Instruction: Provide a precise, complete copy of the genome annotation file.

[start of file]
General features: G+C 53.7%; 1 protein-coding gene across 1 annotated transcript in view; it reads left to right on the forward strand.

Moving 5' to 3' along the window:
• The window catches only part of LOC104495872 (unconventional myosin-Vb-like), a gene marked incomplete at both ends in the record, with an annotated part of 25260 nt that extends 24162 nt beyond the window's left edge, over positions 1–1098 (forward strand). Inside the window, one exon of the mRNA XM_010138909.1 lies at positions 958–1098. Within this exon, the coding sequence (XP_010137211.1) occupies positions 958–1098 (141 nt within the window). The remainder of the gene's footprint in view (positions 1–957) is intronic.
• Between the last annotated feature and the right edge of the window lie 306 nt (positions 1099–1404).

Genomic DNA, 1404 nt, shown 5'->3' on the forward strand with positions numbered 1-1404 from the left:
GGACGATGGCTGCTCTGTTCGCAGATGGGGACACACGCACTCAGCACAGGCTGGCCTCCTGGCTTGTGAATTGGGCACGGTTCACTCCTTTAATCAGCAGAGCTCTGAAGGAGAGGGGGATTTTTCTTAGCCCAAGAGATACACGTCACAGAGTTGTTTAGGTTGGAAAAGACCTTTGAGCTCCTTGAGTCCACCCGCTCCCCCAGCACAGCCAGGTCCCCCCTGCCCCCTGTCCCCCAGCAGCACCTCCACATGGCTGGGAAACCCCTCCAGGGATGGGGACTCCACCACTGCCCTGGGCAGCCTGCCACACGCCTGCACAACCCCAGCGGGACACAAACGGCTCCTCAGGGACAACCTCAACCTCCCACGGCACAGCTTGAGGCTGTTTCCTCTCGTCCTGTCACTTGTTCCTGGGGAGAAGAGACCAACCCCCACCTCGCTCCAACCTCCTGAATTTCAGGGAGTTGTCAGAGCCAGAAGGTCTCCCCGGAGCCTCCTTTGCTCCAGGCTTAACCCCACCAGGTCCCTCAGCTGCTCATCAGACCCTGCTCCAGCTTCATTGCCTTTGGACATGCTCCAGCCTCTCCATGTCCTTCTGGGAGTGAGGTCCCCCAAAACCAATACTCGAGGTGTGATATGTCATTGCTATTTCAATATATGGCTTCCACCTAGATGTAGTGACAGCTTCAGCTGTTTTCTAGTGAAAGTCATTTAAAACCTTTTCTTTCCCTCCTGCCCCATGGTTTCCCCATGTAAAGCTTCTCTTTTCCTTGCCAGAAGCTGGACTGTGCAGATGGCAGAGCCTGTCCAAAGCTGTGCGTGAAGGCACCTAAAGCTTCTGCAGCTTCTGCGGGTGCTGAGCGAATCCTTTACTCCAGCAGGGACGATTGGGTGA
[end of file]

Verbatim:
General features: G+C 53.7%; 1 protein-coding gene across 1 annotated transcript in view; it reads left to right on the forward strand.

Moving 5' to 3' along the window:
• The window catches only part of LOC104495872 (unconventional myosin-Vb-like), a gene marked incomplete at both ends in the record, with an annotated part of 25260 nt that extends 24162 nt beyond the window's left edge, over positions 1–1098 (forward strand). Inside the window, one exon of the mRNA XM_010138909.1 lies at positions 958–1098. Within this exon, the coding sequence (XP_010137211.1) occupies positions 958–1098 (141 nt within the window). The remainder of the gene's footprint in view (positions 1–957) is intronic.
• Between the last annotated feature and the right edge of the window lie 306 nt (positions 1099–1404).

Genomic DNA, 1404 nt, shown 5'->3' on the forward strand with positions numbered 1-1404 from the left:
GGACGATGGCTGCTCTGTTCGCAGATGGGGACACACGCACTCAGCACAGGCTGGCCTCCTGGCTTGTGAATTGGGCACGGTTCACTCCTTTAATCAGCAGAGCTCTGAAGGAGAGGGGGATTTTTCTTAGCCCAAGAGATACACGTCACAGAGTTGTTTAGGTTGGAAAAGACCTTTGAGCTCCTTGAGTCCACCCGCTCCCCCAGCACAGCCAGGTCCCCCCTGCCCCCTGTCCCCCAGCAGCACCTCCACATGGCTGGGAAACCCCTCCAGGGATGGGGACTCCACCACTGCCCTGGGCAGCCTGCCACACGCCTGCACAACCCCAGCGGGACACAAACGGCTCCTCAGGGACAACCTCAACCTCCCACGGCACAGCTTGAGGCTGTTTCCTCTCGTCCTGTCACTTGTTCCTGGGGAGAAGAGACCAACCCCCACCTCGCTCCAACCTCCTGAATTTCAGGGAGTTGTCAGAGCCAGAAGGTCTCCCCGGAGCCTCCTTTGCTCCAGGCTTAACCCCACCAGGTCCCTCAGCTGCTCATCAGACCCTGCTCCAGCTTCATTGCCTTTGGACATGCTCCAGCCTCTCCATGTCCTTCTGGGAGTGAGGTCCCCCAAAACCAATACTCGAGGTGTGATATGTCATTGCTATTTCAATATATGGCTTCCACCTAGATGTAGTGACAGCTTCAGCTGTTTTCTAGTGAAAGTCATTTAAAACCTTTTCTTTCCCTCCTGCCCCATGGTTTCCCCATGTAAAGCTTCTCTTTTCCTTGCCAGAAGCTGGACTGTGCAGATGGCAGAGCCTGTCCAAAGCTGTGCGTGAAGGCACCTAAAGCTTCTGCAGCTTCTGCGGGTGCTGAGCGAATCCTTTACTCCAGCAGGGACGATTGGGTGA